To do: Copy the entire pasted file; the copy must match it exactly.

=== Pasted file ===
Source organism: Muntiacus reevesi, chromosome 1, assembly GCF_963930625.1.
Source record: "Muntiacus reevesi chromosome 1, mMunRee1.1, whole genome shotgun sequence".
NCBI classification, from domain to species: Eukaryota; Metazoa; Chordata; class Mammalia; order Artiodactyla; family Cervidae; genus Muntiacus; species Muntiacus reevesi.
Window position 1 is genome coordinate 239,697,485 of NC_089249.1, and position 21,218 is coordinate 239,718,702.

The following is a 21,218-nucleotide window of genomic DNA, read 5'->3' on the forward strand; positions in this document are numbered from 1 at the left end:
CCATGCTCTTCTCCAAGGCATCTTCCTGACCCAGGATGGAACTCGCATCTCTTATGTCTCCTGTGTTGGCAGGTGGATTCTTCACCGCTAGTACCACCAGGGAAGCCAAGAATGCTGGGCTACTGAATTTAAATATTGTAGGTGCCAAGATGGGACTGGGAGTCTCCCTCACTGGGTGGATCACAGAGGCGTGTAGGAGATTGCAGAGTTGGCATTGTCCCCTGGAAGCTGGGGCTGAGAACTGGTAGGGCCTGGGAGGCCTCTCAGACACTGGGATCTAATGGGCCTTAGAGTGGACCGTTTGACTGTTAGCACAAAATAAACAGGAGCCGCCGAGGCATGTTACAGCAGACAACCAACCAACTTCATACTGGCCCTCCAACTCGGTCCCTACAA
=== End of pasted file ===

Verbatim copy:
Source organism: Muntiacus reevesi, chromosome 1, assembly GCF_963930625.1.
Source record: "Muntiacus reevesi chromosome 1, mMunRee1.1, whole genome shotgun sequence".
NCBI classification, from domain to species: Eukaryota; Metazoa; Chordata; class Mammalia; order Artiodactyla; family Cervidae; genus Muntiacus; species Muntiacus reevesi.
Window position 1 is genome coordinate 239,697,485 of NC_089249.1, and position 21,218 is coordinate 239,718,702.

The following is a 21,218-nucleotide window of genomic DNA, read 5'->3' on the forward strand; positions in this document are numbered from 1 at the left end:
CCATGCTCTTCTCCAAGGCATCTTCCTGACCCAGGATGGAACTCGCATCTCTTATGTCTCCTGTGTTGGCAGGTGGATTCTTCACCGCTAGTACCACCAGGGAAGCCAAGAATGCTGGGCTACTGAATTTAAATATTGTAGGTGCCAAGATGGGACTGGGAGTCTCCCTCACTGGGTGGATCACAGAGGCGTGTAGGAGATTGCAGAGTTGGCATTGTCCCCTGGAAGCTGGGGCTGAGAACTGGTAGGGCCTGGGAGGCCTCTCAGACACTGGGATCTAATGGGCCTTAGAGTGGACCGTTTGACTGTTAGCACAAAATAAACAGGAGCCGCCGAGGCATGTTACAGCAGACAACCAACCAACTTCATACTGGCCCTCCAACTCGGTCCCTACAA